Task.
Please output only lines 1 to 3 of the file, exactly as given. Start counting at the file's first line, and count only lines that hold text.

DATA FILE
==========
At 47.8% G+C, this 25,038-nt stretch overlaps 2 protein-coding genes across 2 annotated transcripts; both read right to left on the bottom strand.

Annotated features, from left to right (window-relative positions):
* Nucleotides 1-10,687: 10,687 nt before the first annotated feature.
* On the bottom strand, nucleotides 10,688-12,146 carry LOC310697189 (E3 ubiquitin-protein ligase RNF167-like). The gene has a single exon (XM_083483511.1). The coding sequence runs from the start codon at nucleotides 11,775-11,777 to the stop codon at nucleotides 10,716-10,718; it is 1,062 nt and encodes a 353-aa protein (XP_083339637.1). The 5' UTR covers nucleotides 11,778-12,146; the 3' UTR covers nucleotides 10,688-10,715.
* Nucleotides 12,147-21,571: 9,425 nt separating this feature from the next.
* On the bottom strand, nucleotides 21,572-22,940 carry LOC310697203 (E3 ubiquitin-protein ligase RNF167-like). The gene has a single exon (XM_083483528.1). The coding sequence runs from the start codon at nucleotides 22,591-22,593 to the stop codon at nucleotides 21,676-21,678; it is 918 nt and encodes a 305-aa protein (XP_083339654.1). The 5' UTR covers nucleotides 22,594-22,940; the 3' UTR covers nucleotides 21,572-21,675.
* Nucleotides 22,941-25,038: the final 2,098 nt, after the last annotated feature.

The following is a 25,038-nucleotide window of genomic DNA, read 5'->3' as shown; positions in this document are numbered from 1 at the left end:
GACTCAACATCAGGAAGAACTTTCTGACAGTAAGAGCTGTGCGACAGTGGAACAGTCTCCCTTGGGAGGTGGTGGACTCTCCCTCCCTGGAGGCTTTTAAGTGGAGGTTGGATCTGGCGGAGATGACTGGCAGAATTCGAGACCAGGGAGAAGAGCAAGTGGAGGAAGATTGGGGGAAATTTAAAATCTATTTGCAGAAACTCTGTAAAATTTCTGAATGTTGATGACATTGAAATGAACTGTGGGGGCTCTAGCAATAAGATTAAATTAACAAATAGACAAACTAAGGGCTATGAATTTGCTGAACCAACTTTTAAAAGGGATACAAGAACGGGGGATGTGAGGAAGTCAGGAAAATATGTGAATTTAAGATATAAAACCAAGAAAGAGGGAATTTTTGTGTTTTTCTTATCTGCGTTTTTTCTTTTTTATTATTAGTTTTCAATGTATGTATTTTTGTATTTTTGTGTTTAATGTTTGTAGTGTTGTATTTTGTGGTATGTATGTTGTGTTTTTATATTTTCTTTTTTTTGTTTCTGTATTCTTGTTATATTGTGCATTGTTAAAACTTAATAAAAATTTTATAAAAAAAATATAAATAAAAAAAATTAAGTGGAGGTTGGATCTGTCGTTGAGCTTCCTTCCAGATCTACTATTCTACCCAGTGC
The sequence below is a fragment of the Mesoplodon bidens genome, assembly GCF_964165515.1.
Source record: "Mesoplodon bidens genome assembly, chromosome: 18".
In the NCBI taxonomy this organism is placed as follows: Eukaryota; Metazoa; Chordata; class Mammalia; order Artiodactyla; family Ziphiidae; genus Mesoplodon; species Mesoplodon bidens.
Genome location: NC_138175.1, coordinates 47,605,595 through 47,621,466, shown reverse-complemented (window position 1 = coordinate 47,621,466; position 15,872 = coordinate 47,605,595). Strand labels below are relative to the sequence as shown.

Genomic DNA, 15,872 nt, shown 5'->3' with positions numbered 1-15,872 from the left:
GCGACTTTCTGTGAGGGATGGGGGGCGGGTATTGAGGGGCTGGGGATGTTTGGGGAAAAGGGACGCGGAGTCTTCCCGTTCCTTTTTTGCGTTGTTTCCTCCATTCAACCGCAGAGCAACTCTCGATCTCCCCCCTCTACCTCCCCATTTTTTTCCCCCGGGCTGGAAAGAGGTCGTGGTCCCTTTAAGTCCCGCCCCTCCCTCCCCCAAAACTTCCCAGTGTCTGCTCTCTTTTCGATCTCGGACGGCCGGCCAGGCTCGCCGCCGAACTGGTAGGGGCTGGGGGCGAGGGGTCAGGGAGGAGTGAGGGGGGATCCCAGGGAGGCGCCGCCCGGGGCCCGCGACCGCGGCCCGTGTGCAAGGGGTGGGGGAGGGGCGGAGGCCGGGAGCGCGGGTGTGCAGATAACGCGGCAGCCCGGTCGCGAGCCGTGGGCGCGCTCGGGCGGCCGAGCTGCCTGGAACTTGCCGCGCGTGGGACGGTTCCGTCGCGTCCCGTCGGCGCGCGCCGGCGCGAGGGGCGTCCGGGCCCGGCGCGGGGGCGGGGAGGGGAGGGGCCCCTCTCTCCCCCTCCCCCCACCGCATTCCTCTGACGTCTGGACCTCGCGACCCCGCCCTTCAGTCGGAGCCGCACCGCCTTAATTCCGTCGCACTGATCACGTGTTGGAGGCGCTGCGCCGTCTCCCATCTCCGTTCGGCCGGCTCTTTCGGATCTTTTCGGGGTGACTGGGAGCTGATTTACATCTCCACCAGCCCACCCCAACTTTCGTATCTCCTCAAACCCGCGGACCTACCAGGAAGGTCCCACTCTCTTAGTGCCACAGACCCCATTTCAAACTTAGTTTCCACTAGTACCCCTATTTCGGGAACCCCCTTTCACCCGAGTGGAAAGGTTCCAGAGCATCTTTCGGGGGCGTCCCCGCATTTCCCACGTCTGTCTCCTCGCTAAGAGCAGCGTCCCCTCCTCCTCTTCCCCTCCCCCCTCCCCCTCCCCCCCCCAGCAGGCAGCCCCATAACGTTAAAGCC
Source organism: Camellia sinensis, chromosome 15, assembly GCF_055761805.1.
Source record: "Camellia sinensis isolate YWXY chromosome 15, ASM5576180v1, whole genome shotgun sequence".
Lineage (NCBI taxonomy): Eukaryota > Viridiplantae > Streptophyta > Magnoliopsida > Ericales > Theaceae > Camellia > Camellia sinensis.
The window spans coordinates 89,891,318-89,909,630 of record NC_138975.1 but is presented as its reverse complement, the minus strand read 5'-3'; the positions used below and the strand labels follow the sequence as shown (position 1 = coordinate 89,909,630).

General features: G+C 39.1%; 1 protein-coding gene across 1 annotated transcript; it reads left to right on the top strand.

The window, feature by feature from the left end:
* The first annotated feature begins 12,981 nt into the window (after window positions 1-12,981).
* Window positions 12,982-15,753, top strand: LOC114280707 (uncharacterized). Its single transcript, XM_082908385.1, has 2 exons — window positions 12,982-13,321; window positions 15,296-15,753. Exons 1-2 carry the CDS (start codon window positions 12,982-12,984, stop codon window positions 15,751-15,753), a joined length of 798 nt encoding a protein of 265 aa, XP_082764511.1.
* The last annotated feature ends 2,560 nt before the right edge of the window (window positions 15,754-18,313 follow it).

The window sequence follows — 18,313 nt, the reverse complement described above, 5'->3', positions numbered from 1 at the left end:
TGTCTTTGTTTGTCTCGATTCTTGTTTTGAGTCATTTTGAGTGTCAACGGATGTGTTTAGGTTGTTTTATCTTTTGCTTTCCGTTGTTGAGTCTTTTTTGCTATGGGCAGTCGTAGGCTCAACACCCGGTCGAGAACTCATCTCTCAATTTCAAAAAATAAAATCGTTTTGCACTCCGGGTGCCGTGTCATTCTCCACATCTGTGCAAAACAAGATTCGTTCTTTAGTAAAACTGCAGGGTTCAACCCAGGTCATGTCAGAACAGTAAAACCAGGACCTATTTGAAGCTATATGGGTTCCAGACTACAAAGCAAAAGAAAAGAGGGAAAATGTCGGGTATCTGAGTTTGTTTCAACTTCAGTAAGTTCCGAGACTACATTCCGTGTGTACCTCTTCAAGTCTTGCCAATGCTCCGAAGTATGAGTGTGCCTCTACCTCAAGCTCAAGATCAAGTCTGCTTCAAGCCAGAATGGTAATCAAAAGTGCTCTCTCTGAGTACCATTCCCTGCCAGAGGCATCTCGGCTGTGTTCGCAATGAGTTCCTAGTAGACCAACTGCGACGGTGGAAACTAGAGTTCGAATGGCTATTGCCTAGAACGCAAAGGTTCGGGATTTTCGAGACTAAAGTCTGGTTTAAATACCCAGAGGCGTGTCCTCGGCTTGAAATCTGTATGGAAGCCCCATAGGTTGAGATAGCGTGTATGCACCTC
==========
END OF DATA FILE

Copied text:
At 47.8% G+C, this 25,038-nt stretch overlaps 2 protein-coding genes across 2 annotated transcripts; both read right to left on the bottom strand.

Annotated features, from left to right (window-relative positions):
* Nucleotides 1-10,687: 10,687 nt before the first annotated feature.